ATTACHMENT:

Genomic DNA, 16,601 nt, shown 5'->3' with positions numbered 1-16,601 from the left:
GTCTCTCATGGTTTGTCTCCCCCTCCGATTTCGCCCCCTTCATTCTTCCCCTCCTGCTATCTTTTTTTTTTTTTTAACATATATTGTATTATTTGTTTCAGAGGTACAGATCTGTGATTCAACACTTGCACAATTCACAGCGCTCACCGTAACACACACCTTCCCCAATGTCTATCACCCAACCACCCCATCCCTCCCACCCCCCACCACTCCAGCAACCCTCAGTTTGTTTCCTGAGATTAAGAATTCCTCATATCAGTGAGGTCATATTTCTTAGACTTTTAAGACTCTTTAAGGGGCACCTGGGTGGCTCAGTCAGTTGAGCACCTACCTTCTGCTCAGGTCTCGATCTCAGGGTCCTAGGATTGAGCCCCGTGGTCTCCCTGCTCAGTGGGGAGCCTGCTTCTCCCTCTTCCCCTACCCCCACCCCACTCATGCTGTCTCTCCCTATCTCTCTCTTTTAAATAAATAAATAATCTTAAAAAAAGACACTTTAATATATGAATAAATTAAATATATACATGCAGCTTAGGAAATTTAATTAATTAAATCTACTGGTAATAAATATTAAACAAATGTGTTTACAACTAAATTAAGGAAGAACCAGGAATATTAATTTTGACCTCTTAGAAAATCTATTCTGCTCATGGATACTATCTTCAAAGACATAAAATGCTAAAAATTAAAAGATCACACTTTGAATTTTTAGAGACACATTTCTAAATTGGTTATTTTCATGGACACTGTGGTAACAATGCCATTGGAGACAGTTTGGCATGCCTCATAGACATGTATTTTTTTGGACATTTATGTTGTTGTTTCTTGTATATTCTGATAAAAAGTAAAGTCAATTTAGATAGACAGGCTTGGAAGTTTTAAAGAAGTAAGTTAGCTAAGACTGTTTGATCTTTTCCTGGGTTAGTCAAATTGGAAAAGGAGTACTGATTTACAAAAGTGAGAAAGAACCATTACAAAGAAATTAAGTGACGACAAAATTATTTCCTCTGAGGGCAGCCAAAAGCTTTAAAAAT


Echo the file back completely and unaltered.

Genomic DNA, 16,601 nt, shown 5'->3' with positions numbered 1-16,601 from the left:
GTCTCTCATGGTTTGTCTCCCCCTCCGATTTCGCCCCCTTCATTCTTCCCCTCCTGCTATCTTTTTTTTTTTTTTAACATATATTGTATTATTTGTTTCAGAGGTACAGATCTGTGATTCAACACTTGCACAATTCACAGCGCTCACCGTAACACACACCTTCCCCAATGTCTATCACCCAACCACCCCATCCCTCCCACCCCCCACCACTCCAGCAACCCTCAGTTTGTTTCCTGAGATTAAGAATTCCTCATATCAGTGAGGTCATATTTCTTAGACTTTTAAGACTCTTTAAGGGGCACCTGGGTGGCTCAGTCAGTTGAGCACCTACCTTCTGCTCAGGTCTCGATCTCAGGGTCCTAGGATTGAGCCCCGTGGTCTCCCTGCTCAGTGGGGAGCCTGCTTCTCCCTCTTCCCCTACCCCCACCCCACTCATGCTGTCTCTCCCTATCTCTCTCTTTTAAATAAATAAATAATCTTAAAAAAAGACACTTTAATATATGAATAAATTAAATATATACATGCAGCTTAGGAAATTTAATTAATTAAATCTACTGGTAATAAATATTAAACAAATGTGTTTACAACTAAATTAAGGAAGAACCAGGAATATTAATTTTGACCTCTTAGAAAATCTATTCTGCTCATGGATACTATCTTCAAAGACATAAAATGCTAAAAATTAAAAGATCACACTTTGAATTTTTAGAGACACATTTCTAAATTGGTTATTTTCATGGACACTGTGGTAACAATGCCATTGGAGACAGTTTGGCATGCCTCATAGACATGTATTTTTTTGGACATTTATGTTGTTGTTTCTTGTATATTCTGATAAAAAGTAAAGTCAATTTAGATAGACAGGCTTGGAAGTTTTAAAGAAGTAAGTTAGCTAAGACTGTTTGATCTTTTCCTGGGTTAGTCAAATTGGAAAAGGAGTACTGATTTACAAAAGTGAGAAAGAACCATTACAAAGAAATTAAGTGACGACAAAATTATTTCCTCTGAGGGCAGCCAAAAGCTTTAAAAAT